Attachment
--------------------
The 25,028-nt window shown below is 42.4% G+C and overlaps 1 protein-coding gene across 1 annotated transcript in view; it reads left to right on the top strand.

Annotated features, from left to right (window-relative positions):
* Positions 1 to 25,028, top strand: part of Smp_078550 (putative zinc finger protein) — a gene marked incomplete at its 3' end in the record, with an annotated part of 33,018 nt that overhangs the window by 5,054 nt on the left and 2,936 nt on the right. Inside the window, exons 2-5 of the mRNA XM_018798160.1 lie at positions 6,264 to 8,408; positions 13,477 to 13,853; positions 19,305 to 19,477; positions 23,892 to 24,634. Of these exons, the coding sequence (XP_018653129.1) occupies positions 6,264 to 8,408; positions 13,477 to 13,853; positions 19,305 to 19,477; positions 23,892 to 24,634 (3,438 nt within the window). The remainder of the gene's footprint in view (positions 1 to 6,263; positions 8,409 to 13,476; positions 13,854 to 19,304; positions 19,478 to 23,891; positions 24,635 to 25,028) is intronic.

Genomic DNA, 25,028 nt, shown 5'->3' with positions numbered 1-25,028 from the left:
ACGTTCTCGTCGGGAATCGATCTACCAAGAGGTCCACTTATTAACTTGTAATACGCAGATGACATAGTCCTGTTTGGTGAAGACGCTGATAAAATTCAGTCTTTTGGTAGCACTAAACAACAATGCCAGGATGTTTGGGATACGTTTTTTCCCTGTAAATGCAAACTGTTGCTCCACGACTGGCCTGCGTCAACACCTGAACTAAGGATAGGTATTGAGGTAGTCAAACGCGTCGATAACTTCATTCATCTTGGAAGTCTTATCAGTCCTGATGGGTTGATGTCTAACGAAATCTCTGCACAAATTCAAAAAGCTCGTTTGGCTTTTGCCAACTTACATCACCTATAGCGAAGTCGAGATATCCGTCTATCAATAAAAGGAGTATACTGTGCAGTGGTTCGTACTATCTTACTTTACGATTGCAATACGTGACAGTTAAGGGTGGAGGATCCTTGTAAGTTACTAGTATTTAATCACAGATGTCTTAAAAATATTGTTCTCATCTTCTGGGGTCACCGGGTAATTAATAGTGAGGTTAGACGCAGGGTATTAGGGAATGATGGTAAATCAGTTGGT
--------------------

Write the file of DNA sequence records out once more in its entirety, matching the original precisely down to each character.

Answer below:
The 25,028-nt window shown below is 42.4% G+C and overlaps 1 protein-coding gene across 1 annotated transcript in view; it reads left to right on the top strand.

Annotated features, from left to right (window-relative positions):
* Positions 1 to 25,028, top strand: part of Smp_078550 (putative zinc finger protein) — a gene marked incomplete at its 3' end in the record, with an annotated part of 33,018 nt that overhangs the window by 5,054 nt on the left and 2,936 nt on the right. Inside the window, exons 2-5 of the mRNA XM_018798160.1 lie at positions 6,264 to 8,408; positions 13,477 to 13,853; positions 19,305 to 19,477; positions 23,892 to 24,634. Of these exons, the coding sequence (XP_018653129.1) occupies positions 6,264 to 8,408; positions 13,477 to 13,853; positions 19,305 to 19,477; positions 23,892 to 24,634 (3,438 nt within the window). The remainder of the gene's footprint in view (positions 1 to 6,263; positions 8,409 to 13,476; positions 13,854 to 19,304; positions 19,478 to 23,891; positions 24,635 to 25,028) is intronic.

Genomic DNA, 25,028 nt, shown 5'->3' with positions numbered 1-25,028 from the left:
ACGTTCTCGTCGGGAATCGATCTACCAAGAGGTCCACTTATTAACTTGTAATACGCAGATGACATAGTCCTGTTTGGTGAAGACGCTGATAAAATTCAGTCTTTTGGTAGCACTAAACAACAATGCCAGGATGTTTGGGATACGTTTTTTCCCTGTAAATGCAAACTGTTGCTCCACGACTGGCCTGCGTCAACACCTGAACTAAGGATAGGTATTGAGGTAGTCAAACGCGTCGATAACTTCATTCATCTTGGAAGTCTTATCAGTCCTGATGGGTTGATGTCTAACGAAATCTCTGCACAAATTCAAAAAGCTCGTTTGGCTTTTGCCAACTTACATCACCTATAGCGAAGTCGAGATATCCGTCTATCAATAAAAGGAGTATACTGTGCAGTGGTTCGTACTATCTTACTTTACGATTGCAATACGTGACAGTTAAGGGTGGAGGATCCTTGTAAGTTACTAGTATTTAATCACAGATGTCTTAAAAATATTGTTCTCATCTTCTGGGGTCACCGGGTAATTAATAGTGAGGTTAGACGCAGGGTATTAGGGAATGATGGTAAATCAGTTGGT